It is estimated that on average, low-carbon sources of electricity require roughly five times more copper per megawatt of generating capacity than carbon burning counterparts such as coal- and gas-fired plants.
For example, a natural gas-fueled power requires roughly 2,425 lb of copper for every megawatt of electrical generation capacity, but it takes about 6,400 lb of copper per megawatt of onshore wind generating capacity or 17,600 lb for offshore.
Even photovoltaic solar is estimated to need more than double the copper-per-megawatt than gas or coal.
Much of this increased copper demand is due to the powerlines needed to connect these more decentralized power sources to customers.
While generating and delivering renewable energy is creating enormous new copper demand, it is the EVs that "fuel up" their batteries with electricity that elevates the red metal to the status of new oil.
Benchmark Mineral Intelligence forecasts annual EV sales to hit 12 million units per year by 2025, a more than 500% increase from 2020 levels, before rocketing to 30 million by 2030 and 82 million by 2040.
The International Energy Agency estimates that roughly 117 lb of copper goes into the average EV, which is nearly 2.5 times the 49 lb of conductive metal needed for a typical internal combustion engine vehicle.
This means that by 2030 about 3.5 billion lb of copper per year will be going into EVs by 2030 and approximately 9.5 billion lb by 2040.
And, if you are going to have hundreds of millions of cars, trucks, busses, trains, heavy equipment, and other vehicles fueling up with electricity, much more copper-intensive renewable energy capacity will need to be added globally.
Goldman forecasts wind, solar, EVs, and charging stations will need a combined 11.9 billion lb of copper per year by 2030, with nearly half of the green metal going into EVs and the balance into power generation and charging stations.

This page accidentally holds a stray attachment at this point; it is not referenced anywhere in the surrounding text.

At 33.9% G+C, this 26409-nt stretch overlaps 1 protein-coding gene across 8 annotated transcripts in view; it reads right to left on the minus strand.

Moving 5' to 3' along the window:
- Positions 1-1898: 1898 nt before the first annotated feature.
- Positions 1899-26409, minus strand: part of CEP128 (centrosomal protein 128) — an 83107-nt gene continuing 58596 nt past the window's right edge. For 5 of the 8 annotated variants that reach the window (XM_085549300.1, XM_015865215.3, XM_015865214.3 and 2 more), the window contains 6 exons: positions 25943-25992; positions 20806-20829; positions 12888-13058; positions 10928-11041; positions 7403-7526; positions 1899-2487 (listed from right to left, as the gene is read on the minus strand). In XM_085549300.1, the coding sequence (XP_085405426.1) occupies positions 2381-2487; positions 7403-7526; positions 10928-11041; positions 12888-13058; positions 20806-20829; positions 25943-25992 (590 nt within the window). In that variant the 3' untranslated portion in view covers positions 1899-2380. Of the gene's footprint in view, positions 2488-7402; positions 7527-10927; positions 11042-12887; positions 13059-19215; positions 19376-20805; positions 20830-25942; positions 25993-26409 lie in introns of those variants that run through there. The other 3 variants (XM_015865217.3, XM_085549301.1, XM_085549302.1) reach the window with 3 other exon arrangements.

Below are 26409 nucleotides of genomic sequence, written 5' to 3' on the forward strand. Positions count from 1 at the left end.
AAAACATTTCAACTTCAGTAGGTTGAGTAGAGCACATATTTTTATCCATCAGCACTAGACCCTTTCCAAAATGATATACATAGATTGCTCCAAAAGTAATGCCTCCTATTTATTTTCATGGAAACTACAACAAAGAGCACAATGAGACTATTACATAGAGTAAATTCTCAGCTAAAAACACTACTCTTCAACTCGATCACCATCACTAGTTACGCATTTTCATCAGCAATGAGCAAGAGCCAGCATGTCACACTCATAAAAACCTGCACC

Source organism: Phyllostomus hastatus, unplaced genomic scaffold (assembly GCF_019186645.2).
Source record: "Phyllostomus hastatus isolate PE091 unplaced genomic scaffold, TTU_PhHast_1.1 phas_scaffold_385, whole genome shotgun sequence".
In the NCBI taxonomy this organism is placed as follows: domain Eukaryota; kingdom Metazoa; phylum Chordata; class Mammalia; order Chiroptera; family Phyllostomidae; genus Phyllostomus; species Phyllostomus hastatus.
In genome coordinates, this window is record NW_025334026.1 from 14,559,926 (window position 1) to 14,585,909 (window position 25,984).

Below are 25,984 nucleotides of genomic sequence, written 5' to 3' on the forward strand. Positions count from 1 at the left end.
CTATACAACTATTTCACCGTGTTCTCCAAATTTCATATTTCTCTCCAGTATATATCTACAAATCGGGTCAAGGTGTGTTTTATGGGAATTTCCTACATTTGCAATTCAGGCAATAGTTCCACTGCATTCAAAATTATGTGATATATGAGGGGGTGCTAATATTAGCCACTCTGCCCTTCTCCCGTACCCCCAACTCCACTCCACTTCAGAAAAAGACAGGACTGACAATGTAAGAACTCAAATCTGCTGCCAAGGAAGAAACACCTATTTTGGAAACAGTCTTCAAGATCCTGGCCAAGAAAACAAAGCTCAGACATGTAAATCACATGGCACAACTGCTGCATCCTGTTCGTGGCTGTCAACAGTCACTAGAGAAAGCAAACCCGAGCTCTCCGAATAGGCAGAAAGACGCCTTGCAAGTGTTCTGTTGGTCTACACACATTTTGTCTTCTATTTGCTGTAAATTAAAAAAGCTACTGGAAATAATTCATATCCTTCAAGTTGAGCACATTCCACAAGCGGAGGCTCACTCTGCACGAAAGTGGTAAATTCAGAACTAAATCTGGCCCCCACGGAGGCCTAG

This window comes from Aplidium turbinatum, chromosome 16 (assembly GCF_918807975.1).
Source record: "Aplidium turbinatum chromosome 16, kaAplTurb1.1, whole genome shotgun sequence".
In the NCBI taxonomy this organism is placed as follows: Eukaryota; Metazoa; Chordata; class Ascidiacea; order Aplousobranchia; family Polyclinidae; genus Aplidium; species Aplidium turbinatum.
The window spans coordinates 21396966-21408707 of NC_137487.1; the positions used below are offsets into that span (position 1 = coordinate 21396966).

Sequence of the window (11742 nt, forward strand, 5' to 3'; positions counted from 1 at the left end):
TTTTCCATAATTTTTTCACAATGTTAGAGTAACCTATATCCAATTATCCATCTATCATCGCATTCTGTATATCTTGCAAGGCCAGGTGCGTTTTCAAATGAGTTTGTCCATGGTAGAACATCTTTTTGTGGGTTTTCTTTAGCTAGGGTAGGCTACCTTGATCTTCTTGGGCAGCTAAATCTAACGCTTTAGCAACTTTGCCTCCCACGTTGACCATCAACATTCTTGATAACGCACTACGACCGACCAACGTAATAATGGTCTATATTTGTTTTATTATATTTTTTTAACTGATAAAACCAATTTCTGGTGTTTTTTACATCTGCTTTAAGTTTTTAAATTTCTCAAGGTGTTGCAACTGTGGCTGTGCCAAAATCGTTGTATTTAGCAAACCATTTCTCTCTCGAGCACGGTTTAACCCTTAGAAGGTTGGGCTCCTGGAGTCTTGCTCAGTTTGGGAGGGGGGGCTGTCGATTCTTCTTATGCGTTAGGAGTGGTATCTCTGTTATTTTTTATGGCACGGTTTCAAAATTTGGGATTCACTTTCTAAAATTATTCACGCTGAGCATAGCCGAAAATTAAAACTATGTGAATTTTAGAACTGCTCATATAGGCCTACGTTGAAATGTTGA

The financial firm's copper forecast, however, only extends until the end of the decade and does not consider the continued transition to renewable energy and e-mobility.
Supply shortage coming
The World Bank estimates that the green energy transition alone will require roughly 1.1 trillion lb of copper over the coming 25 years, or an average of about 44 billion lb per year, which is roughly equivalent to all the copper mined around the world during 2020.
Nicholas Snowdon, a metals strategist for Goldman Sachs and contributor to the financial firm's "Copper is the New Oil" report, told attendees of the 2021 CRU World Copper Virtual Conference that there are not enough copper mining projects in the global pipeline to meet the green energy demands for the metal, creating "a record long-term supply gap by the end of the decade."
This lack of copper mines in the pipeline is largely due to weak prices and a reluctance to invest in new projects following the "Black Monday" stock market crash in 2011. As a result, copper prices dropped from above $4.00/lb before the Aug. 8, 2011 event to a low of $2.00/lb in 2016. As recently as March of 2020, following a drop related to the COVID-19 outbreak, the price for a pound of copper was only $2.17.
Snowdon says the copper imbalance being created by runaway renewable energy and e-mobility demand "can only be resolved by higher prices stimulating investment in new supply."
In a world with millions of EVs plugged into renewable energy-charged electrical grids, this will likely keep copper prices at levels that spur mining companies to invest in copper projects that have been sitting on the shelf for the better part of a decade.
Considering that it takes roughly a decade to get a large and already advance staged mining project through the permitting process, the mining industry is going to have a hard time feeding enough copper into global supply chains to meet the demand trifecta spurred by the envisioned transition to e-mobility plugged into renewable electricity.
With lofty climate goals at stake, the lack of copper needed to wire the renewable energy revolution raises the criticality level of this base metal.
"As we have long argued, moving the global economy toward net-zero emissions remains a core driver of the structural bull market in commodities demand, in which green metals – copper in particular – are critical," the Goldman Sachs analysts penned in the "Copper is the New Oil" report.